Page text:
Dollar cools from 14-year peak, Swedish crown jumps

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U.S. dollar notes are seen in this picture illustration

By Richard Leong

NEW YORK (Reuters) – The dollar retreated from a 14-year high on Wednesday, while the Swedish crown booked its biggest gains in six months after Sweden’s central bank voted by a thin margin to extend its bond purchase program.

Some traders likely reduced their dollar holdings on profit-taking ahead of a big batch of U.S. economic data on Thursday and the Christmas holiday, analysts said.

“There are no big fundamental underpinnings to the move. It’s more a technical adjustments ahead of the holidays,” said Paresh Upadhyaya, director of currency strategy at Pioneer Investments in Boston.

The greenback has chalked up all its 4.5 percent gains for the year since the Nov. 8 U.S. election, as traders have bet that President-elect Donald Trump and a Republican-controlled Congress will embark on steep tax cuts and fiscal spending to stimulate the economy.

The dollar index which measures the greenback against euro, yen and four other currencies was 0.26 percent lower at 102.02. It reached 103.65 on Tuesday, which was its highest since December 2002.

Its decline was limited on the Federal Reserve’s signal last week it might increase interest rates at a swifter pace than previously thought.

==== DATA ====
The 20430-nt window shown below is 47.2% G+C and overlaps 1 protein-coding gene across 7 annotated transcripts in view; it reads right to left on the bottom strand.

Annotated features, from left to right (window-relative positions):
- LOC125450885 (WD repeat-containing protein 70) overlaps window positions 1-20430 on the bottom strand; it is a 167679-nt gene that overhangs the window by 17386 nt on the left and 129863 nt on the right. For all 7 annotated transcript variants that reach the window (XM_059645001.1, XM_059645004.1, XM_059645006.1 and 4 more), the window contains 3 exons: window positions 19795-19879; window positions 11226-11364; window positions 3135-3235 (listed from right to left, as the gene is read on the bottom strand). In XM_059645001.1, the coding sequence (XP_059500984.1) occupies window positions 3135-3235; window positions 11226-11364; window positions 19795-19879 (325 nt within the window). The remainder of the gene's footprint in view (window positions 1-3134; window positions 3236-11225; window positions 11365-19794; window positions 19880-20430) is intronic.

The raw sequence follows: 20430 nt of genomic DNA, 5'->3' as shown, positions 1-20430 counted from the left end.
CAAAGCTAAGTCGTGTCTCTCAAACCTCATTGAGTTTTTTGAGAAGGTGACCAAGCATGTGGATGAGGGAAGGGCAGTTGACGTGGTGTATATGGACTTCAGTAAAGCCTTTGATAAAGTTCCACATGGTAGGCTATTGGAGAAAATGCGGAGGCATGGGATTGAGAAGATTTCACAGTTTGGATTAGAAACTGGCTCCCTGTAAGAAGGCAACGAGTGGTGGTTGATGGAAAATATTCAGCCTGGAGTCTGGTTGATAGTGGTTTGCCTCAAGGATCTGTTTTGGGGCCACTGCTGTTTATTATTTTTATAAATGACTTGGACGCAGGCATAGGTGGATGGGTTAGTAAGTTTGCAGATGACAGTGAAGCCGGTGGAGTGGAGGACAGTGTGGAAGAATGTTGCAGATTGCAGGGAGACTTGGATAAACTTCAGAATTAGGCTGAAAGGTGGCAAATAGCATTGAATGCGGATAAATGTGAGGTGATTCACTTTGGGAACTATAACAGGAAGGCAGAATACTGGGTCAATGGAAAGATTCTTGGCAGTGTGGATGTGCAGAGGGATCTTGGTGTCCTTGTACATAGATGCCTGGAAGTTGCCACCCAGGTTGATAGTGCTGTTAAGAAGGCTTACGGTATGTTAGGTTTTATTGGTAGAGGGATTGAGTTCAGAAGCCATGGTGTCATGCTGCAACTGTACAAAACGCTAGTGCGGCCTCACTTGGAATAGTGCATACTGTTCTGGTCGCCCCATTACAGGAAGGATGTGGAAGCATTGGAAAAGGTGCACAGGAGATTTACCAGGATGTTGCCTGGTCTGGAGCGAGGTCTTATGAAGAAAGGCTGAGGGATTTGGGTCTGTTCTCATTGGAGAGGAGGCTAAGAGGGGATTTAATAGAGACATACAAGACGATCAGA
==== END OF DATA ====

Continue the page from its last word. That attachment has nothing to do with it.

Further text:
The euro was up 0.4 percent at $1.0423, rebounding from $1.0352 on Tuesday, the lowest since January 2003.

Traders are casting a wary eye on Italy’s troubled bank Monte dei Paschi di Siena, which needs to raise 5 billion euros by the end of the year to avoid being wound up by the European Central Bank.

The greenback dipped 0.1 percent to 117.73 yen.

Analysts cautioned the dollar is vulnerable if details on Trump’s policies fall short of market expectations.

SWEDISH CROWN JUMPS

The Swedish crown was the day’s biggest mover, posting its biggest one-day gains versus the euro and dollar since June.

Sweden’s central bank, the Riksbank, kept interest rates on hold at -0.50 percent and extended its quantitative easing (QE) or bond purchase program after a split board forced Governor Stefan Ingves to use his casting vote for the first time since 2008.

Dissenters on the board held the view, shared by many analysts, that the ultra-loose monetary policy is out of sync with an economy expected to grow more than 3 percent this year and 2 percent in 2017.

With the Riksbank’s stimulus, Swedish housing debt and private sector borrowing appeared stretched.

“This one is probably the last QE extension, in our view,” said Daniele Antonucci, economist at Morgan Stanley in London. “Stimulus, monetary and fiscal, is unlikely to be extended much further.”

The euro was down 0.9 percent against the crown at 9.6190 crowns.

The dollar was 1.3 percent weaker on the day at 9.2270 crowns.

(Additinal reporting by Jamie McGeever in London; Editing by Robin Pomeroy and W Simon)

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